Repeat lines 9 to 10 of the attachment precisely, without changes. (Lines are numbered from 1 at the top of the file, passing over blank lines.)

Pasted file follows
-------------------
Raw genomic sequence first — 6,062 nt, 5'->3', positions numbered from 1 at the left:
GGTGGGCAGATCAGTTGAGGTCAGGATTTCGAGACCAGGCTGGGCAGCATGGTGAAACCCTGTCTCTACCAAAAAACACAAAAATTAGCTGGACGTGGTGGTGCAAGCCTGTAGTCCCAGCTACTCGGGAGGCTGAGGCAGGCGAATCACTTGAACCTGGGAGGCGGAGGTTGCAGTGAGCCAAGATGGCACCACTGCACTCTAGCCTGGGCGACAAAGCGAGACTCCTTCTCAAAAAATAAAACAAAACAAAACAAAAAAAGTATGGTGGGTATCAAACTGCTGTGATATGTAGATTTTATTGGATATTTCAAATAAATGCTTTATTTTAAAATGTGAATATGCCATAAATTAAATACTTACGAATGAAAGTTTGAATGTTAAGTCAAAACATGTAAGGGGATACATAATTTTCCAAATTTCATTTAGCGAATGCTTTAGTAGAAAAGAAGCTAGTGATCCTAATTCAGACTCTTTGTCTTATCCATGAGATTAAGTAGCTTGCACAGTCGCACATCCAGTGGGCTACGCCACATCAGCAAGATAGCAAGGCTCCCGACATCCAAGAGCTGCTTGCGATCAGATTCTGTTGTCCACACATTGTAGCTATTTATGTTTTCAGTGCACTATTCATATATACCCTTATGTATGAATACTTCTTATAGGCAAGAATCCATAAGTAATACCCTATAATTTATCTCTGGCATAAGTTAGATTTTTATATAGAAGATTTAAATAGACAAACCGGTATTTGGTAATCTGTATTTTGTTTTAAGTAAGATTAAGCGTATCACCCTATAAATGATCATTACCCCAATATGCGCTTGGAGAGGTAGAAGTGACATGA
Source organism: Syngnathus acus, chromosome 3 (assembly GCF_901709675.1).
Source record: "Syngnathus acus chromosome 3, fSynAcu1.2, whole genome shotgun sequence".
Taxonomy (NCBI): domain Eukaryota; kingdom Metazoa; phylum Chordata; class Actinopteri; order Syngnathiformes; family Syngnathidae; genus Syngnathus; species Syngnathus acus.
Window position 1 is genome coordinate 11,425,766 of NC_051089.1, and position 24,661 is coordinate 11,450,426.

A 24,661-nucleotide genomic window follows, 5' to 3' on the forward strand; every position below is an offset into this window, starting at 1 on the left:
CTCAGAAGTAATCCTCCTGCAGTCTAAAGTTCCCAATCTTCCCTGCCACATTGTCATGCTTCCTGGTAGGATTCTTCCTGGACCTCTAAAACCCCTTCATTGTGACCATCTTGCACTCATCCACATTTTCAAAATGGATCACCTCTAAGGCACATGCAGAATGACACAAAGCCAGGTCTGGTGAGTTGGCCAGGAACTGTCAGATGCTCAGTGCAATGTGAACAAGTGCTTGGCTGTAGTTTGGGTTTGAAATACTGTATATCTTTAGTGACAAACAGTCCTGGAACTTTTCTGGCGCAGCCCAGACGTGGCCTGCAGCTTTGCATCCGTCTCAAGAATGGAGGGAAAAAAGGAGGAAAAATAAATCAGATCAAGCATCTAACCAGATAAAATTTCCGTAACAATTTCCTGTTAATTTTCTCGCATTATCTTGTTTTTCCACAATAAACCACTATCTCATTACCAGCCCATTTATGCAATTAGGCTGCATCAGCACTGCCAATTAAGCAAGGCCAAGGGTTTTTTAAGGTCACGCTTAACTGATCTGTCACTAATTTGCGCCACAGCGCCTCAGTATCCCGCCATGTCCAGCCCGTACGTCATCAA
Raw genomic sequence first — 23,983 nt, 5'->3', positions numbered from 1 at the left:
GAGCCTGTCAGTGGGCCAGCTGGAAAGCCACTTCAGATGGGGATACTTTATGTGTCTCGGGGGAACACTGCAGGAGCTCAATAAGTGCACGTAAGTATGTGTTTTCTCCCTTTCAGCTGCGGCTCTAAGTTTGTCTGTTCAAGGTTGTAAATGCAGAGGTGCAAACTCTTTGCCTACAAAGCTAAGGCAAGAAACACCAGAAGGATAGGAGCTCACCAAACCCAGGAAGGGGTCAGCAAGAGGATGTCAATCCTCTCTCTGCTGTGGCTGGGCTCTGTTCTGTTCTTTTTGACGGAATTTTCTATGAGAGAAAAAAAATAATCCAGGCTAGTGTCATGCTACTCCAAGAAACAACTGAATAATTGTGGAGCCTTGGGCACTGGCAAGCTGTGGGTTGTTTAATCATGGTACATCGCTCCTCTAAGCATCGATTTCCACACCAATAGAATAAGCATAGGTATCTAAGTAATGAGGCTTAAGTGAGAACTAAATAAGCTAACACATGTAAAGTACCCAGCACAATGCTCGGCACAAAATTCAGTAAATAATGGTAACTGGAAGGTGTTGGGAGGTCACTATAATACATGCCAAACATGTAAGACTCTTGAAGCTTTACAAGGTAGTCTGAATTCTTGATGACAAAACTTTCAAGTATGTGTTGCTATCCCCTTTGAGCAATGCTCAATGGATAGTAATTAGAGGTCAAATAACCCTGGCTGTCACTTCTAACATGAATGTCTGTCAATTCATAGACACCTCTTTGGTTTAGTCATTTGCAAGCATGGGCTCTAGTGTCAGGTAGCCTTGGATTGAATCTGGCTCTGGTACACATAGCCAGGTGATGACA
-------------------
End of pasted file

Raw genomic sequence first — 23,983 nt, 5'->3', positions numbered from 1 at the left:
GAGCCTGTCAGTGGGCCAGCTGGAAAGCCACTTCAGATGGGGATACTTTATGTGTCTCGGGGGAACACTGCAGGAGCTCAATAAGTGCACGTAAGTATGTGTTTTCTCCCTTTCAGCTGCGGCTCTAAGTTTGTCTGTTCAAGGTTGTAAATGCAGAGGTGCAAACTCTTTGCCTACAAAGCTAAGGCAAGAAACACCAGAAGGATAGGAGCTCACCAAACCCAGGAAGGGGTCAGCAAGAGGATGTCAATCCTCTCTCTGCTGTGGCTGGGCTCTGTTCTGTTCTTTTTGACGGAATTTTCTATGAGAGAAAAAAAATAATCCAGGCTAGTGTCATGCTACTCCAAGAAACAACTGAATAATTGTGGAGCCTTGGGCACTGGCAAGCTGTGGGTTGTTTAATCATGGTACATCGCTCCTCTAAGCATCGATTTCCACACCAATAGAATAAGCATAGGTATCTAAGTAATGAGGCTTAAGTGAGAACTAAATAAGCTAACACATGTAAAGTACCCAGCACAATGCTCGGCACAAAATTCAGTAAATAATGGTAACTGGAAGGTGTTGGGAGGTCACTATAATACATGCCAAACATGTAAGACTCTTGAAGCTTTACAAGGTAGTCTGAATTCTTGATGACAAAACTTTCAAGTATGTGTTGCTATCCCCTTTGAGCAATGCTCAATGGATAGTAATTAGAGGTCAAATAACCCTGGCTGTCACTTCTAACATGAATGTCTGTCAATTCATAGACACCTCTTTGGTTTAGTCATTTGCAAGCATGGGCTCTAGTGTCAGGTAGCCTTGGATTGAATCTGGCTCTGGTACACATAGCCAGGTGATGACA